Introduction to Copyright Law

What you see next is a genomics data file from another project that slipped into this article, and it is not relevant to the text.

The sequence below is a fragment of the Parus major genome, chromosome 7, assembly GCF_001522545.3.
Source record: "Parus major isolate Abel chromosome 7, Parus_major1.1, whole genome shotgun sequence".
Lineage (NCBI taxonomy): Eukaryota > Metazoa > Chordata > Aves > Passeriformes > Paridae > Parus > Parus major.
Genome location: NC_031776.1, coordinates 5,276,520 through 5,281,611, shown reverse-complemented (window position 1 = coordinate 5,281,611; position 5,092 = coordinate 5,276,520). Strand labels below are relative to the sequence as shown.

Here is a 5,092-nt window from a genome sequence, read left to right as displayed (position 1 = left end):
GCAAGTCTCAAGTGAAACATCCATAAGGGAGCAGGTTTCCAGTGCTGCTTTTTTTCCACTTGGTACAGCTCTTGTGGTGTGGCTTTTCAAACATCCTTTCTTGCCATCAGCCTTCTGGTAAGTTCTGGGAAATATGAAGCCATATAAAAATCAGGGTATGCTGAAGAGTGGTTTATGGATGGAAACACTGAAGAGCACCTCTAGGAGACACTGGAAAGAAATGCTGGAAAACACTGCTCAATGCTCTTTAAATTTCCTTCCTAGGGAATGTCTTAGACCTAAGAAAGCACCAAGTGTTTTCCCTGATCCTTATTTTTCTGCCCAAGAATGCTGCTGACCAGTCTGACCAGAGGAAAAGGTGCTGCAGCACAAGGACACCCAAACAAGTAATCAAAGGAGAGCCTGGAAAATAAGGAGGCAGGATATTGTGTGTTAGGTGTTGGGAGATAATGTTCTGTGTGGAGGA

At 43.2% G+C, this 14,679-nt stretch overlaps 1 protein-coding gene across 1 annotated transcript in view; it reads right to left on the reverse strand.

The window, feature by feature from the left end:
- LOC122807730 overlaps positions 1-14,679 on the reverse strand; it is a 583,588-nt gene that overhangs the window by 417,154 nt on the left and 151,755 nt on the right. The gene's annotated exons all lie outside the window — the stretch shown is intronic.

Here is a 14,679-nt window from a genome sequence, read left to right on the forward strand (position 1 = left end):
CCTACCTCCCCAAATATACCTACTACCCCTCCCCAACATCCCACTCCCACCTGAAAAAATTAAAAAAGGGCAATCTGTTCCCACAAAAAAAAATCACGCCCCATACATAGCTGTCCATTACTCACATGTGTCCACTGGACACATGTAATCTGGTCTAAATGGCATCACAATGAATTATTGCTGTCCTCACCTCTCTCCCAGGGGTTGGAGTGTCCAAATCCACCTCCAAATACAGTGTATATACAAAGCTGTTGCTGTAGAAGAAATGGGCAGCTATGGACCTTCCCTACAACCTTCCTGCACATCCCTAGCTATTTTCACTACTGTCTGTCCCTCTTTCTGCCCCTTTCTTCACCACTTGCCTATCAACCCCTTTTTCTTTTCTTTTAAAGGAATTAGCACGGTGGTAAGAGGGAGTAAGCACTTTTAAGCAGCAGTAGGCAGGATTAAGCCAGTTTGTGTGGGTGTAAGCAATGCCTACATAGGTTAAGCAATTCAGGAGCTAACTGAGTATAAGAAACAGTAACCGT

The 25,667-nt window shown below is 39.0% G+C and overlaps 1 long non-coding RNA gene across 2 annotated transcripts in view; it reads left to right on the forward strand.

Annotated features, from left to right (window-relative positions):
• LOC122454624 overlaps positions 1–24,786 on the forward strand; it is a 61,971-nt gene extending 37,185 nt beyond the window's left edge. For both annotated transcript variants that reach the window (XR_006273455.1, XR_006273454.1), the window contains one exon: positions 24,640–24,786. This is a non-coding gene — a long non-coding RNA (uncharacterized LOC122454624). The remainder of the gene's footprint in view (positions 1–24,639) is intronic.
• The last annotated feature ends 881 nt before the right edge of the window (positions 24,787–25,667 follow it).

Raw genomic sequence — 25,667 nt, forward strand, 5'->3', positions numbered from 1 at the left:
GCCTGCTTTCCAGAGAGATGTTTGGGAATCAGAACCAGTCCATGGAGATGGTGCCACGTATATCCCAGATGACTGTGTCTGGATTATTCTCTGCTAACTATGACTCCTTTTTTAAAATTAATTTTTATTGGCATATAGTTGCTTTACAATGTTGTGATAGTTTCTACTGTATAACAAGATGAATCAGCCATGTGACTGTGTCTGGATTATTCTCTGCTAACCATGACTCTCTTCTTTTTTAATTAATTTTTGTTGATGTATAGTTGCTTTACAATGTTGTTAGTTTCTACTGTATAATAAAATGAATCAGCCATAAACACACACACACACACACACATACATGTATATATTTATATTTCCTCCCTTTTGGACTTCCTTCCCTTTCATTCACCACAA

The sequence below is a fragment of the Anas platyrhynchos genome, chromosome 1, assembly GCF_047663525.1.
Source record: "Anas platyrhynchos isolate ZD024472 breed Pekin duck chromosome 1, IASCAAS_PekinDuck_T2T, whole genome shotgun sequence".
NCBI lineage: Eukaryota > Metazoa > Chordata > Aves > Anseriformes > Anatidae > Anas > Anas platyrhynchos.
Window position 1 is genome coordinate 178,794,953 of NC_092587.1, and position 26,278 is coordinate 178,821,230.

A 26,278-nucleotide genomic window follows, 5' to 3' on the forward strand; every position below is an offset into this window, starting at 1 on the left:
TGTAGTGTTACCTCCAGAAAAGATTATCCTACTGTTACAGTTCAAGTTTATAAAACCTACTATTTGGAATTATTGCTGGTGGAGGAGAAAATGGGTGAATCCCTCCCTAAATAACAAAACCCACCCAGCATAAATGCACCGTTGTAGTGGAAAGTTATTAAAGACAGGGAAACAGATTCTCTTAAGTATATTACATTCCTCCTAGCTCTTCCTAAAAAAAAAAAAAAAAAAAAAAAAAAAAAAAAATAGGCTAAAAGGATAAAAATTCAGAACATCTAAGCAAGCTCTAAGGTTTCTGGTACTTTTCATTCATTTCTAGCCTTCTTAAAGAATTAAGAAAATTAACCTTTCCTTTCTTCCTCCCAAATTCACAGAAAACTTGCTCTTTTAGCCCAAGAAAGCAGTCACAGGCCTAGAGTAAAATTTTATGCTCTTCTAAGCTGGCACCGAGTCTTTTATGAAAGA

Copyright infringement occurs when someone exercises control over the exclusive rights of the owner without the owner’s authorization.  The exclusive rights of the author include the right of the author to: (1) reproduce their work either privately or publicly, (2) prepare derivative works either privately or publicly. A derivative work is “any work that is based on the original work such as arrangements, dramatizations, fictionalization’s, films recordings, abridgments condensations or any other form recast transformed or adopted. (3) Distribution, this is a limiting provision also called the first sale doctrine. This includes “the right to distribute copies or phono-records to the public by sale or other transfer of ownership or by rental, lease, or lending; (4). Performance to the public, including rights in literary, musical, dramatic, choreographic, motion picture, other audiovisual, and (5) public display, which is relatively a new concept, which limits the lawful owner of a copy to display one image of the copy at the place where it is located. This limitation of the copyright owner applies to situations like multiple television broadcasts and computer terminals.